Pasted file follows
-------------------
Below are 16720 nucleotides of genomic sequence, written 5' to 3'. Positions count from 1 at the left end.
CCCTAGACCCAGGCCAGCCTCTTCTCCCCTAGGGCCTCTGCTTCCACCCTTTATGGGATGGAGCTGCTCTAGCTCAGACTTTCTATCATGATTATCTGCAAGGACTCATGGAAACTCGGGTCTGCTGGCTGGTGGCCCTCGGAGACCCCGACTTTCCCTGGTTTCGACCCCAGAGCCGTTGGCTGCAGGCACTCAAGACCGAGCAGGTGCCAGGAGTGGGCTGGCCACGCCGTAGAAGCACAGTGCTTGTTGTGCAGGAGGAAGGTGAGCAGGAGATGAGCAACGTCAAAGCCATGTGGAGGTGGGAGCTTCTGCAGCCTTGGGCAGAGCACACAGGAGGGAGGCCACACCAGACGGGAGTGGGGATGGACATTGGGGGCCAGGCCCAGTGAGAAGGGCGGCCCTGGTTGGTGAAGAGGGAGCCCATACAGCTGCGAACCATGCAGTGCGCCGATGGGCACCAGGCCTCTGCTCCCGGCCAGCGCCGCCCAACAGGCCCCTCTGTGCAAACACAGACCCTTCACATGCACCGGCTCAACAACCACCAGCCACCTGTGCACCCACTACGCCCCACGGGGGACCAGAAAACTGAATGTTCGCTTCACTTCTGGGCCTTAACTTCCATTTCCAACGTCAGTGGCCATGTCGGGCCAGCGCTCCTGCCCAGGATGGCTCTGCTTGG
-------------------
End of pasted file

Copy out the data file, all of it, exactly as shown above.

Below are 16720 nucleotides of genomic sequence, written 5' to 3'. Positions count from 1 at the left end.
CCCTAGACCCAGGCCAGCCTCTTCTCCCCTAGGGCCTCTGCTTCCACCCTTTATGGGATGGAGCTGCTCTAGCTCAGACTTTCTATCATGATTATCTGCAAGGACTCATGGAAACTCGGGTCTGCTGGCTGGTGGCCCTCGGAGACCCCGACTTTCCCTGGTTTCGACCCCAGAGCCGTTGGCTGCAGGCACTCAAGACCGAGCAGGTGCCAGGAGTGGGCTGGCCACGCCGTAGAAGCACAGTGCTTGTTGTGCAGGAGGAAGGTGAGCAGGAGATGAGCAACGTCAAAGCCATGTGGAGGTGGGAGCTTCTGCAGCCTTGGGCAGAGCACACAGGAGGGAGGCCACACCAGACGGGAGTGGGGATGGACATTGGGGGCCAGGCCCAGTGAGAAGGGCGGCCCTGGTTGGTGAAGAGGGAGCCCATACAGCTGCGAACCATGCAGTGCGCCGATGGGCACCAGGCCTCTGCTCCCGGCCAGCGCCGCCCAACAGGCCCCTCTGTGCAAACACAGACCCTTCACATGCACCGGCTCAACAACCACCAGCCACCTGTGCACCCACTACGCCCCACGGGGGACCAGAAAACTGAATGTTCGCTTCACTTCTGGGCCTTAACTTCCATTTCCAACGTCAGTGGCCATGTCGGGCCAGCGCTCCTGCCCAGGATGGCTCTGCTTGG